New Delhi: India may go into deflation by the beginning of April due to weak consumption demand and a higher base effect, research firm Dun and Bradstreet (D&B) said on Sunday.
“There will be negative inflation for a few weeks in the first quarter of next fiscal, driven largely by higher base effect but we do not expect a pronounced deflationary trend in the economy,” D&B chief operating officer Kaushal Sampat said.
Deflation is a general decline in prices that is often caused by a reduction in the supply of money or credit.
Free fall: A car showroom in New Delhi. Inflation fell to 2.43% for the week ended 28 February, mainly on account of a fall in prices of manufactured goods and some food items. Madhu Kapparath / Mint
The deflationary phase, wherein there is a decrease in general price levels and demand conditions drop significantly, are likely to last only for a few weeks as the recent fiscal as well as monetary measures of the government are likely to boost demand.
“Consumption demand is expected to receive a boost once the lagged effects of the aggressive policy responses by the government and the RBI (Reserve Bank of India) start unfolding,” Sampat added.
Inflation fell to at least a six-year low of 2.43% for the week ended 28 February mainly on account of a fall in prices of manufactured products and some food items. The Wholesale Price Index stood at 6.21% during the corresponding week a year ago.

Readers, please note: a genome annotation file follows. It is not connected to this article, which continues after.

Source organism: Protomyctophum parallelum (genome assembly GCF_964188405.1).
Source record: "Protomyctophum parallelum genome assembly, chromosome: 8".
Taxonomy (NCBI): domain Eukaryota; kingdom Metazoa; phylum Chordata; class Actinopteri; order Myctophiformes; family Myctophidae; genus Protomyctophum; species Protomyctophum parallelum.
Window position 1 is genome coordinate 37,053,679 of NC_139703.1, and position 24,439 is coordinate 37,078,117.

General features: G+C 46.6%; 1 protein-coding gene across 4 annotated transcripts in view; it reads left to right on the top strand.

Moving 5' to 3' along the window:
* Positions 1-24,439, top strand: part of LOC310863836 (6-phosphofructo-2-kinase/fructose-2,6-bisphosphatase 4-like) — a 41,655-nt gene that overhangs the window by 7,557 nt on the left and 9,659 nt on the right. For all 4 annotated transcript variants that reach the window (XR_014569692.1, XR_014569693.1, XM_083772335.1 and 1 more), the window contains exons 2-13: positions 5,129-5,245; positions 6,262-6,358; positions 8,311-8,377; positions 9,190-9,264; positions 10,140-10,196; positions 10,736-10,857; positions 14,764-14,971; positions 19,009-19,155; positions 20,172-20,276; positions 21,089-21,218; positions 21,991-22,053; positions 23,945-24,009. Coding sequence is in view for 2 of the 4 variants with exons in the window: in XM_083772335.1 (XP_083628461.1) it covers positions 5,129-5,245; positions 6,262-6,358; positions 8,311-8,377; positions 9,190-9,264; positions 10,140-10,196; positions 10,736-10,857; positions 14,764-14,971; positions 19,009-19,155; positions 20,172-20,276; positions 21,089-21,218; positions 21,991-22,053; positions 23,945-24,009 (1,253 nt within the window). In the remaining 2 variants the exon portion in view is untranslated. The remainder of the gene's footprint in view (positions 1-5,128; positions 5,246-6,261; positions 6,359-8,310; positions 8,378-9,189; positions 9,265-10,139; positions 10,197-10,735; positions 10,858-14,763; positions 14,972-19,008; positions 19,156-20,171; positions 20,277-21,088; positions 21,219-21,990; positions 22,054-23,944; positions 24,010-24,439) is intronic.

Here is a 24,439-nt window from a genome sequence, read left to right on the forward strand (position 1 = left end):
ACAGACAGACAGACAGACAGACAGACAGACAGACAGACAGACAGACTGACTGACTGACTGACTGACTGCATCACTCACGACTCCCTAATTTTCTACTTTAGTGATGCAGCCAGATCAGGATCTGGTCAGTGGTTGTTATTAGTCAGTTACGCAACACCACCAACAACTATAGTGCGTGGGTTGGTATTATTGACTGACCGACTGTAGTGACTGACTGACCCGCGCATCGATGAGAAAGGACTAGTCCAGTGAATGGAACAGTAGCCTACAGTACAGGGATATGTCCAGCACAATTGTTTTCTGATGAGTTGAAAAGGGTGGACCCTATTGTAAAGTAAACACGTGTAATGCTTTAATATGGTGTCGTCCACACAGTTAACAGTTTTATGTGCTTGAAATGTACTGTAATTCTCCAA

According to experts, inflation below 3% is a growing concern as it has gone down to less than a quarter from its 13-year high of 12.91% in August.
According to D&B, wholesale-price based inflation is likely to average at around 9% for fiscal 2009, from where it would further move downwards and may average at around 3% during fiscal 2010. The decline in inflation level would be largely because of factors such as weak consumption demand, significant deceleration in international commodity prices, especially crude oil, and decrease in input costs which will induce reduction of final product prices, and the high base effect comes into play, he added.
D&B said, “The decline in inflation will provide more flexibility to RBI to further ease its monetary stance, thereby signalling towards lower interest rate regime. D&B expects the PLR (prime lending rate) to stand at 10.5-11% by end of financial year 2010.”